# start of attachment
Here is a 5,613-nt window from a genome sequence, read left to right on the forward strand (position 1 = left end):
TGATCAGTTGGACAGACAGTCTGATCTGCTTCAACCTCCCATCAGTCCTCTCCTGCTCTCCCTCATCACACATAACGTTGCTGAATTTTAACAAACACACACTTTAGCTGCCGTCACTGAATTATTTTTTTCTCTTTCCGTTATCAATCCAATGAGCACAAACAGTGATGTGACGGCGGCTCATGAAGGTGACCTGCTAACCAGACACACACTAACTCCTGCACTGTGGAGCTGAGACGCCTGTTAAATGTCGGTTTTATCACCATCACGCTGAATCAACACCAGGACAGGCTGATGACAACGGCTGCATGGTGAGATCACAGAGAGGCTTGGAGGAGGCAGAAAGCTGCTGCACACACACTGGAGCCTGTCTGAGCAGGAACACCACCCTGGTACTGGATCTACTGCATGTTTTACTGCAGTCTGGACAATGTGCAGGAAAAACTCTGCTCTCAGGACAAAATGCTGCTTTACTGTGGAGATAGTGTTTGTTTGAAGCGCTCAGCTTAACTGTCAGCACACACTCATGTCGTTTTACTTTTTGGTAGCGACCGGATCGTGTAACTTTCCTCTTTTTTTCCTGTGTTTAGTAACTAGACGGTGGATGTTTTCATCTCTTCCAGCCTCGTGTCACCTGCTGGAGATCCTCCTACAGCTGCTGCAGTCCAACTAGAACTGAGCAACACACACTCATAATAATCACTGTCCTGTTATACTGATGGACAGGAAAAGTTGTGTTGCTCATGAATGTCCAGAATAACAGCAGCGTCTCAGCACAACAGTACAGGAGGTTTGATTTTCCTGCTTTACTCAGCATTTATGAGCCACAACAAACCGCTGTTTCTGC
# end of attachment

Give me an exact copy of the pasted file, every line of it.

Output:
Here is a 5,613-nt window from a genome sequence, read left to right on the forward strand (position 1 = left end):
TGATCAGTTGGACAGACAGTCTGATCTGCTTCAACCTCCCATCAGTCCTCTCCTGCTCTCCCTCATCACACATAACGTTGCTGAATTTTAACAAACACACACTTTAGCTGCCGTCACTGAATTATTTTTTTCTCTTTCCGTTATCAATCCAATGAGCACAAACAGTGATGTGACGGCGGCTCATGAAGGTGACCTGCTAACCAGACACACACTAACTCCTGCACTGTGGAGCTGAGACGCCTGTTAAATGTCGGTTTTATCACCATCACGCTGAATCAACACCAGGACAGGCTGATGACAACGGCTGCATGGTGAGATCACAGAGAGGCTTGGAGGAGGCAGAAAGCTGCTGCACACACACTGGAGCCTGTCTGAGCAGGAACACCACCCTGGTACTGGATCTACTGCATGTTTTACTGCAGTCTGGACAATGTGCAGGAAAAACTCTGCTCTCAGGACAAAATGCTGCTTTACTGTGGAGATAGTGTTTGTTTGAAGCGCTCAGCTTAACTGTCAGCACACACTCATGTCGTTTTACTTTTTGGTAGCGACCGGATCGTGTAACTTTCCTCTTTTTTTCCTGTGTTTAGTAACTAGACGGTGGATGTTTTCATCTCTTCCAGCCTCGTGTCACCTGCTGGAGATCCTCCTACAGCTGCTGCAGTCCAACTAGAACTGAGCAACACACACTCATAATAATCACTGTCCTGTTATACTGATGGACAGGAAAAGTTGTGTTGCTCATGAATGTCCAGAATAACAGCAGCGTCTCAGCACAACAGTACAGGAGGTTTGATTTTCCTGCTTTACTCAGCATTTATGAGCCACAACAAACCGCTGTTTCTGC